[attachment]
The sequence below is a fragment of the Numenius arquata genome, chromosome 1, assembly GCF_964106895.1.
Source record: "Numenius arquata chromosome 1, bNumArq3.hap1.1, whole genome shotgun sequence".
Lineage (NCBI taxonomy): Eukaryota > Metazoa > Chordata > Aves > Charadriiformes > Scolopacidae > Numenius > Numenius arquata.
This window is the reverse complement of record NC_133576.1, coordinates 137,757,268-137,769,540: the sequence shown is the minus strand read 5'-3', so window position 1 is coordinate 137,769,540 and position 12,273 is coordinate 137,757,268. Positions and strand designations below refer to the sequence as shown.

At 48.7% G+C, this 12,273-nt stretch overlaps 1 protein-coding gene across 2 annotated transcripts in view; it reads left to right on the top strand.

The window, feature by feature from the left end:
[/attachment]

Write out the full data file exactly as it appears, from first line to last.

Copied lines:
The sequence below is a fragment of the Numenius arquata genome, chromosome 1, assembly GCF_964106895.1.
Source record: "Numenius arquata chromosome 1, bNumArq3.hap1.1, whole genome shotgun sequence".
Lineage (NCBI taxonomy): Eukaryota > Metazoa > Chordata > Aves > Charadriiformes > Scolopacidae > Numenius > Numenius arquata.
This window is the reverse complement of record NC_133576.1, coordinates 137,757,268-137,769,540: the sequence shown is the minus strand read 5'-3', so window position 1 is coordinate 137,769,540 and position 12,273 is coordinate 137,757,268. Positions and strand designations below refer to the sequence as shown.

At 48.7% G+C, this 12,273-nt stretch overlaps 1 protein-coding gene across 2 annotated transcripts in view; it reads left to right on the top strand.

The window, feature by feature from the left end: